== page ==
The following GNV utilities have been observed to exhibit behavior that varies from their UNIX counterparts.
This section provides directions for installing GNV onto your OpenVMS system. The latest GNV software is included in [GNV.KIT] on the Open Source Tools CD-ROM. You can also downline load the GNV software from either of the following locations:
To install the GNV software on your system disk, follow these steps:
$ PRODUCT INSTALL GNV /SOURCE=device-name:[GNV.KIT]
The following product has been selected: DEC AXPVMS GNV V2.1 Layered Product Do you want to continue? [YES]
Configuration phase starting . . .: You will be asked to choose options, if any, for each selected product and for any products that may be installed to satisfy software dependency requirements. DEC AXPVMS GNV V2.1 Do you want the defaults for all options? [YES]
Do you want to review the options? [NO]
Execution phase starting . . .: The following product will be installed to destination: DEC AXPVMS GNV V2.1 DISK$ALPHASYS:[VMS$COMMON.] Portion done:0%...10%...20%...30%...40%...50%...60%...70% ...80%...90%..100% The following product has been installed: DEC AXPVMS GNV V2.1 Layered Product
You can use the PRODUCT INSTALL command to install GNV on a location other than the system disk by specifying the location with the /DESTINATION qualifier. The target disk must be an ODS-5 disk.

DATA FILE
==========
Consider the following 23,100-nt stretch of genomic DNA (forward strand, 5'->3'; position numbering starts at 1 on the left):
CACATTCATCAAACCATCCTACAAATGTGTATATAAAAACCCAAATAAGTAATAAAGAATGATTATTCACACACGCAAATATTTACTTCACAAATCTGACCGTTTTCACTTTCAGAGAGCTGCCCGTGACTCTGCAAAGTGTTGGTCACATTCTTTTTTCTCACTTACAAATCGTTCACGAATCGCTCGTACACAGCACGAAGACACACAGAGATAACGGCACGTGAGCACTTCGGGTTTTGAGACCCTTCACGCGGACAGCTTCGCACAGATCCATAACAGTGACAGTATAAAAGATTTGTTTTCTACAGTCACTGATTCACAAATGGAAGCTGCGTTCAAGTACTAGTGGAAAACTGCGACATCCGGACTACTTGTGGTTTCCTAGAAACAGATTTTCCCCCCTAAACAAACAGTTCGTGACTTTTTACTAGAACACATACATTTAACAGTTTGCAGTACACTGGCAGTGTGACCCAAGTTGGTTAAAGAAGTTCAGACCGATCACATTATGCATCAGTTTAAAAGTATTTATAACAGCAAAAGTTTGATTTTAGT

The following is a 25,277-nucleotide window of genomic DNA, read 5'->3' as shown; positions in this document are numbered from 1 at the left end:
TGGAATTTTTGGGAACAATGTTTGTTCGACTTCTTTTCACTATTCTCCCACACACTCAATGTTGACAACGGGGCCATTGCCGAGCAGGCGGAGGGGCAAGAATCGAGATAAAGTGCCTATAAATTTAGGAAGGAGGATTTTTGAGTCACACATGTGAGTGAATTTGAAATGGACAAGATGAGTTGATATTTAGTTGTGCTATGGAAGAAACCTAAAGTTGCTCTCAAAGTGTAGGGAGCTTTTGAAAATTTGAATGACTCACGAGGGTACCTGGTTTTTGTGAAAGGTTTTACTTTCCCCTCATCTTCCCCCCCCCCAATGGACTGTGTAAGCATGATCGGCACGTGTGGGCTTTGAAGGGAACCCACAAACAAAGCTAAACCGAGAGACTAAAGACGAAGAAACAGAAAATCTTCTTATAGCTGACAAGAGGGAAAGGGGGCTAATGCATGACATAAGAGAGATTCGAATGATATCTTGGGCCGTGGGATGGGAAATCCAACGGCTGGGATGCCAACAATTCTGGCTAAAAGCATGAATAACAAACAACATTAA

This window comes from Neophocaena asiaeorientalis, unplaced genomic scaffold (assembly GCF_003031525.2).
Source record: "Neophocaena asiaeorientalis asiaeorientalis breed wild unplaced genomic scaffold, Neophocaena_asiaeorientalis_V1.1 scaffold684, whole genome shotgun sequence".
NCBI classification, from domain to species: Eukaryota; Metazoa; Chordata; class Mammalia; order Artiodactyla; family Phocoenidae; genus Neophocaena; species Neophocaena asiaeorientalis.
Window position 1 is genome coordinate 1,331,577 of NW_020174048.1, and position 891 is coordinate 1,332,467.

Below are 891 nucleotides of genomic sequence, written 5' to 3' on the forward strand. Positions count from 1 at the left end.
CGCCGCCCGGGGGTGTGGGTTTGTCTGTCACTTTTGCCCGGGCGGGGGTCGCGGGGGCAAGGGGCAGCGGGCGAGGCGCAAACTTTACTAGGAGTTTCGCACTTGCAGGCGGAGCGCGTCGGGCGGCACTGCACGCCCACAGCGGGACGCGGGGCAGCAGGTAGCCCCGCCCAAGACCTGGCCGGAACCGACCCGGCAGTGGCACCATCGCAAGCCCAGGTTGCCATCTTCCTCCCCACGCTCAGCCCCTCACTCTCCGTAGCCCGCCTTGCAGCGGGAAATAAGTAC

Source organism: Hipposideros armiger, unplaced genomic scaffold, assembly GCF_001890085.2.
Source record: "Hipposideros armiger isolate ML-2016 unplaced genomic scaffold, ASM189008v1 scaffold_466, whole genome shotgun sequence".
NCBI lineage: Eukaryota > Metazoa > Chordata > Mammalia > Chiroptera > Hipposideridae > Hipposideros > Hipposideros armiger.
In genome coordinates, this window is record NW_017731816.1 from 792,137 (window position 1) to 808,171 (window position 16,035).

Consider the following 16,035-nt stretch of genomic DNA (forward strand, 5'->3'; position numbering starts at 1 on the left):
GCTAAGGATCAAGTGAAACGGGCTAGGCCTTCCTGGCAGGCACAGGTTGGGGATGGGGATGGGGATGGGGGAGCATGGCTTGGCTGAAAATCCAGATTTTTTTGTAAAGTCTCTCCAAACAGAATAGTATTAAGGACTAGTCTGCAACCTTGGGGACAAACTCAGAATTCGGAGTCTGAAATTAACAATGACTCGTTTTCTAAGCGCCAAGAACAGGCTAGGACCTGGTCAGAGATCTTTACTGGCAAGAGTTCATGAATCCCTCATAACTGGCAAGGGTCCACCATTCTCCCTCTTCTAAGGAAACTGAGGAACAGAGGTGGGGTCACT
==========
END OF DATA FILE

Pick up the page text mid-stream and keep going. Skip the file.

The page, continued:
The procedure for installing GNV on a location other than the system disk is equivalent to the steps outlined in Section 9.1, except the PRODUCT INSTALL command format in step 3 would be:
$ PRODUCT INSTALL GNV /SOURCE=device-name:[GNV.KIT] /DESTINATION=device-name
Note that the GNV$STARTUP.COM file is placed in the [SYS$STARTUP]
directory on the target disk. You must either copy it to your
SYS$COMMON:[SYS$STARTUP] directory or invoke it on the target disk from
your SYS$MANAGER:SYSTARTUP_VMS.COM file. For more information on the
SYS$STARTUP.COM file, see Section 11.
9.3 If You Move the Target Disk After Installation
The installation procedure creates file GNV_DESTINATION_Alpha.COM or
GNV_DESTINATION_IA64.COM in the [SYS$STARTUP] directory. This file
points to the target location of the GNV kit, including the physical
device specification of the target disk. If you should move the disk on
which you installed GNV, edit the
SYS$STARTUP:GNV_DESTINATION_archname.COM file so that the